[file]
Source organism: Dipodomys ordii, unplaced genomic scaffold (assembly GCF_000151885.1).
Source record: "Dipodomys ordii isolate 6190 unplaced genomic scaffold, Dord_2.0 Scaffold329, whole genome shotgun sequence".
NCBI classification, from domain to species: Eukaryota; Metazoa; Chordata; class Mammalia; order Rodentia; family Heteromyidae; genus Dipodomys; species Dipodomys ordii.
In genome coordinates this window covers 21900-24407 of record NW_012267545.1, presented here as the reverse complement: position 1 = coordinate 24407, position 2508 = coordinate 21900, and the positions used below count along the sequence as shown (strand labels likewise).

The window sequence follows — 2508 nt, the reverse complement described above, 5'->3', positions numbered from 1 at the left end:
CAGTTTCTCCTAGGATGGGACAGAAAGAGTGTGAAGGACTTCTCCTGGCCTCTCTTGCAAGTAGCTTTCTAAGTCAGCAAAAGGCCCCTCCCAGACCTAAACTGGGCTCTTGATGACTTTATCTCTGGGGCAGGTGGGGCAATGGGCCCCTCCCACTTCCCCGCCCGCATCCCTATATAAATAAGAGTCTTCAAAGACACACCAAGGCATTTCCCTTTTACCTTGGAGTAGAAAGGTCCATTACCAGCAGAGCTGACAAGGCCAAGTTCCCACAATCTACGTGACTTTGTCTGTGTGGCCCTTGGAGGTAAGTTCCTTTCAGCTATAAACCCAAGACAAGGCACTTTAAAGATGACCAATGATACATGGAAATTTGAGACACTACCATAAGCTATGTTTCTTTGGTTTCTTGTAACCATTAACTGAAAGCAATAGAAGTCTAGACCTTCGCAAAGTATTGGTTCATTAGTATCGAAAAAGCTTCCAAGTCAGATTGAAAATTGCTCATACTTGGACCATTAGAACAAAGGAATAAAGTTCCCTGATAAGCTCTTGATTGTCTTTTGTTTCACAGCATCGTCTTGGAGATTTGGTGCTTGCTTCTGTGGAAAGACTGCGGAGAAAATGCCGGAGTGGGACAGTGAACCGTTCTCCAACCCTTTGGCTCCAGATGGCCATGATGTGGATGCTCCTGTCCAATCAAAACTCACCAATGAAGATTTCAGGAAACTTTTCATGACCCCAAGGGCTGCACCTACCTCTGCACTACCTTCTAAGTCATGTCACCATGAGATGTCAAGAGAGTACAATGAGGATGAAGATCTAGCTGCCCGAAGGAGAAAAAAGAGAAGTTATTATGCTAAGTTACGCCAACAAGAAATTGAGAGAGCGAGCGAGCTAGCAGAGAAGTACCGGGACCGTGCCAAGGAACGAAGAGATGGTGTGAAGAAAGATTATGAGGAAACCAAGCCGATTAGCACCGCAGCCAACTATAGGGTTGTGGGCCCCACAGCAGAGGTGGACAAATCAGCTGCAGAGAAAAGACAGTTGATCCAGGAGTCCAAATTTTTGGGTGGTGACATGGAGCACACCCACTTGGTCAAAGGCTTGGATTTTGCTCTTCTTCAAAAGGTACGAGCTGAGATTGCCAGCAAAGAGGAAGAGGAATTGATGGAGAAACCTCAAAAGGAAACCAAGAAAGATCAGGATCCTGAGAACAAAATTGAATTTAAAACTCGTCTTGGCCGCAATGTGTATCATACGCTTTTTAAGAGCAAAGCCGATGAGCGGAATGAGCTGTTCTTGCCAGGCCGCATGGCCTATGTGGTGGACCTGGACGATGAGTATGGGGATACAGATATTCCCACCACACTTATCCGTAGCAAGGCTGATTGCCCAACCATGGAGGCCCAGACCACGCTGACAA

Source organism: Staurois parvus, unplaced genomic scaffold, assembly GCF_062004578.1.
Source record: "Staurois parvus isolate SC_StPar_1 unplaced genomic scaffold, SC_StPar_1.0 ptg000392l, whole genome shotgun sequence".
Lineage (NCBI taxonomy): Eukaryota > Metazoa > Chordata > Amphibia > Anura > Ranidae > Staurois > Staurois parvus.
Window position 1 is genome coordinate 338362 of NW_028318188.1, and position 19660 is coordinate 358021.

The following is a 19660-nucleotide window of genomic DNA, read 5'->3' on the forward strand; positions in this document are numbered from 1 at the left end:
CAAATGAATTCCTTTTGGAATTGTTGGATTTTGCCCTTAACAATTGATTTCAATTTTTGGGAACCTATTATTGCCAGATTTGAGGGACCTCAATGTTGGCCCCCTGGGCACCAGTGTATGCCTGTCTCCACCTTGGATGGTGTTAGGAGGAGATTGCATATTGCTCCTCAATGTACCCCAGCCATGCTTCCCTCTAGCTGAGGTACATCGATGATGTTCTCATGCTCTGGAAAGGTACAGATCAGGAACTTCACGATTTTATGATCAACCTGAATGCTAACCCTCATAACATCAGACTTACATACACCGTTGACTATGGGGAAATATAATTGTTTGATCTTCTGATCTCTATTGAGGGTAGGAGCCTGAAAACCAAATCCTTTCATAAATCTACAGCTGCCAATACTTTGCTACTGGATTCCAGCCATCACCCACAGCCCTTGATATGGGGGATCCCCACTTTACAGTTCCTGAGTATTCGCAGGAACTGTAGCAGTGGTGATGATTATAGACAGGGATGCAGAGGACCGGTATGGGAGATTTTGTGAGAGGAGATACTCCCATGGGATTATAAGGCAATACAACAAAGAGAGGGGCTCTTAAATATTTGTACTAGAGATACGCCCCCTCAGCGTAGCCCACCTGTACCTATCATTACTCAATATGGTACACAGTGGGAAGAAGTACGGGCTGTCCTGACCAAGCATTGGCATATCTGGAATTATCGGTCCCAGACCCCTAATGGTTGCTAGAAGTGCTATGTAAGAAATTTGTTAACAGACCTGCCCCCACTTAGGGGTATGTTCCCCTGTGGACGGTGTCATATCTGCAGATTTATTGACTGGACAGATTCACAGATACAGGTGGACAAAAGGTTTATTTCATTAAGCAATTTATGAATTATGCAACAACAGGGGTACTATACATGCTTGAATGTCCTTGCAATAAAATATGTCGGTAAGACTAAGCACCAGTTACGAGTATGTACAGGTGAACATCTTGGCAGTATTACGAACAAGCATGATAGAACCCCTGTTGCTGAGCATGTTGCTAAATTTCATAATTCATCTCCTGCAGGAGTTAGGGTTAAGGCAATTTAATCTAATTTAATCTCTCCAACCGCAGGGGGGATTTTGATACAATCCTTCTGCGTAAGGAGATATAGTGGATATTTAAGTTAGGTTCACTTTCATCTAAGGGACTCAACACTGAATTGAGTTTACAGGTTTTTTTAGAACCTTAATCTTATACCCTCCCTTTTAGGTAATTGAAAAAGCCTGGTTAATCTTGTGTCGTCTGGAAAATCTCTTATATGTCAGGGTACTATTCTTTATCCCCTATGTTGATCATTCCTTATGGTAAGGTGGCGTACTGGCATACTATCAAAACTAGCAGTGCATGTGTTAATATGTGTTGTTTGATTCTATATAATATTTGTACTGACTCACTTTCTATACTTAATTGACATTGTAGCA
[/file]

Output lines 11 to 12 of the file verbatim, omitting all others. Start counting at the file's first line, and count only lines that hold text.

The following is a 19660-nucleotide window of genomic DNA, read 5'->3' on the forward strand; positions in this document are numbered from 1 at the left end:
CAAATGAATTCCTTTTGGAATTGTTGGATTTTGCCCTTAACAATTGATTTCAATTTTTGGGAACCTATTATTGCCAGATTTGAGGGACCTCAATGTTGGCCCCCTGGGCACCAGTGTATGCCTGTCTCCACCTTGGATGGTGTTAGGAGGAGATTGCATATTGCTCCTCAATGTACCCCAGCCATGCTTCCCTCTAGCTGAGGTACATCGATGATGTTCTCATGCTCTGGAAAGGTACAGATCAGGAACTTCACGATTTTATGATCAACCTGAATGCTAACCCTCATAACATCAGACTTACATACACCGTTGACTATGGGGAAATATAATTGTTTGATCTTCTGATCTCTATTGAGGGTAGGAGCCTGAAAACCAAATCCTTTCATAAATCTACAGCTGCCAATACTTTGCTACTGGATTCCAGCCATCACCCACAGCCCTTGATATGGGGGATCCCCACTTTACAGTTCCTGAGTATTCGCAGGAACTGTAGCAGTGGTGATGATTATAGACAGGGATGCAGAGGACCGGTATGGGAGATTTTGTGAGAGGAGATACTCCCATGGGATTATAAGGCAATACAACAAAGAGAGGGGCTCTTAAATATTTGTACTAGAGATACGCCCCCTCAGCGTAGCCCACCTGTACCTATCATTACTCAATATGGTACACAGTGGGAAGAAGTACGGGCTGTCCTGACCAAGCATTGGCATATCTGGAATTATCGGTCCCAGACCCCTAATGGTTGCTAGAAGTGCTATGTAAGAAATTTGTTAACAGACCTGCCCCCACTTAGGGGTATGTTCCCCTGTGGACGGTGTCATATCTGCAGATTTATTGACTGGACAGATTCACAGATACAGGTGGACAAAAGGTTTATTTCATTAAGCAATTTATGAATTATGCAACAACAGGGGTACTATACATGCTTGAATGTCCTTGCAATAAAATATGTCGGTAAGACTAAGCACCAGTTACGAGTATGTACAGGTGAACATCTTGGCAGTATTACGAACAAGCATGATAGAACCCCTGTTGCTGAGCATGTTGCTAAATTTCATAATTCATCTCCTGCAGGAGTTAGGGTTAAGGCAATTTAATCTAATTTAATCTCTCCAACCGCAGGGGGGATTTTGATACAATCCTTCTGCGTAAGGAGATATAGTGGATATTTAAGTTAGGTTCACTTTCATCTAAGGGACTCAACACTGAATTGAGTTTACAGGTTTTTTTAGAACCTTAATCTTATACCCTCCCTTTTAGGTAATTGAAAAAGCCTGGTTAATCTTGTGTCGTCTGGAAAATCTCTTATATGTCAGGGTACTATTCTTTATCCCCTATGTTGATCATTCCTTATGGTAAGGTGGCGTACTGGCATACTATCAAAACTAGCAGTGCATGTGTTAATATGTGTTGTTTGATTCTATATAATATTTGTACTGACTCACTTTCTATACTTAATTGACATTGTAGCA